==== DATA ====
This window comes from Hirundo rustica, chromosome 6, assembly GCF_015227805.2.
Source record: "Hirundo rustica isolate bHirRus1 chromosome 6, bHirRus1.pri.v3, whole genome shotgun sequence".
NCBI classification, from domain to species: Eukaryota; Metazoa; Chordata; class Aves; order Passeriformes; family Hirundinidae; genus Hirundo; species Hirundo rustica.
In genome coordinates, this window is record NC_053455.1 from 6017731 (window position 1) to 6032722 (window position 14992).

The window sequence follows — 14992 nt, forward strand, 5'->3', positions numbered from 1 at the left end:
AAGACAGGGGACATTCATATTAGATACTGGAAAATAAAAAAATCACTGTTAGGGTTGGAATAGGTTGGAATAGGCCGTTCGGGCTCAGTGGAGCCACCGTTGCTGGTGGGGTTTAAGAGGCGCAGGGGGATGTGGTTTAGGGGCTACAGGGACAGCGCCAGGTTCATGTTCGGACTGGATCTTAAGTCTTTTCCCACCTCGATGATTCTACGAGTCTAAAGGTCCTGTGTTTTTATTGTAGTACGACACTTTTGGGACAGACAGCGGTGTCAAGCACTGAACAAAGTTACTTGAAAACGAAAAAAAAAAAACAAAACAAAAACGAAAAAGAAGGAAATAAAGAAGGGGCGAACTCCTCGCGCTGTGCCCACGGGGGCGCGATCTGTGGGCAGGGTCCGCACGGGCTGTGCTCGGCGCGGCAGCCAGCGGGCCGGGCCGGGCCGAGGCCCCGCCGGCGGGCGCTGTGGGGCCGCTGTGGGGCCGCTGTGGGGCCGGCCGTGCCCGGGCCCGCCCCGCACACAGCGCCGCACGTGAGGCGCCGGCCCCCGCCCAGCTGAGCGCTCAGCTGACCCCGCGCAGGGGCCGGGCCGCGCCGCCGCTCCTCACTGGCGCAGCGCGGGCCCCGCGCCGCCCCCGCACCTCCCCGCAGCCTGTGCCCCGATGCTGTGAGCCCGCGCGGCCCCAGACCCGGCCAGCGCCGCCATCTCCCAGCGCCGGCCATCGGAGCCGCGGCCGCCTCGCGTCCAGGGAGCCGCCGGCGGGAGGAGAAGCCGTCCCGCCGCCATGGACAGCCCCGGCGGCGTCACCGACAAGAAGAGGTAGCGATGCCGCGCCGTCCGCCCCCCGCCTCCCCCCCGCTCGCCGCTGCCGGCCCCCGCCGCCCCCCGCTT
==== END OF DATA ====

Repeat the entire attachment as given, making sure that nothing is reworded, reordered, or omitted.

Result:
This window comes from Hirundo rustica, chromosome 6, assembly GCF_015227805.2.
Source record: "Hirundo rustica isolate bHirRus1 chromosome 6, bHirRus1.pri.v3, whole genome shotgun sequence".
NCBI classification, from domain to species: Eukaryota; Metazoa; Chordata; class Aves; order Passeriformes; family Hirundinidae; genus Hirundo; species Hirundo rustica.
In genome coordinates, this window is record NC_053455.1 from 6017731 (window position 1) to 6032722 (window position 14992).

The window sequence follows — 14992 nt, forward strand, 5'->3', positions numbered from 1 at the left end:
AAGACAGGGGACATTCATATTAGATACTGGAAAATAAAAAAATCACTGTTAGGGTTGGAATAGGTTGGAATAGGCCGTTCGGGCTCAGTGGAGCCACCGTTGCTGGTGGGGTTTAAGAGGCGCAGGGGGATGTGGTTTAGGGGCTACAGGGACAGCGCCAGGTTCATGTTCGGACTGGATCTTAAGTCTTTTCCCACCTCGATGATTCTACGAGTCTAAAGGTCCTGTGTTTTTATTGTAGTACGACACTTTTGGGACAGACAGCGGTGTCAAGCACTGAACAAAGTTACTTGAAAACGAAAAAAAAAAAACAAAACAAAAACGAAAAAGAAGGAAATAAAGAAGGGGCGAACTCCTCGCGCTGTGCCCACGGGGGCGCGATCTGTGGGCAGGGTCCGCACGGGCTGTGCTCGGCGCGGCAGCCAGCGGGCCGGGCCGGGCCGAGGCCCCGCCGGCGGGCGCTGTGGGGCCGCTGTGGGGCCGCTGTGGGGCCGGCCGTGCCCGGGCCCGCCCCGCACACAGCGCCGCACGTGAGGCGCCGGCCCCCGCCCAGCTGAGCGCTCAGCTGACCCCGCGCAGGGGCCGGGCCGCGCCGCCGCTCCTCACTGGCGCAGCGCGGGCCCCGCGCCGCCCCCGCACCTCCCCGCAGCCTGTGCCCCGATGCTGTGAGCCCGCGCGGCCCCAGACCCGGCCAGCGCCGCCATCTCCCAGCGCCGGCCATCGGAGCCGCGGCCGCCTCGCGTCCAGGGAGCCGCCGGCGGGAGGAGAAGCCGTCCCGCCGCCATGGACAGCCCCGGCGGCGTCACCGACAAGAAGAGGTAGCGATGCCGCGCCGTCCGCCCCCCGCCTCCCCCCCGCTCGCCGCTGCCGGCCCCCGCCGCCCCCCGCTT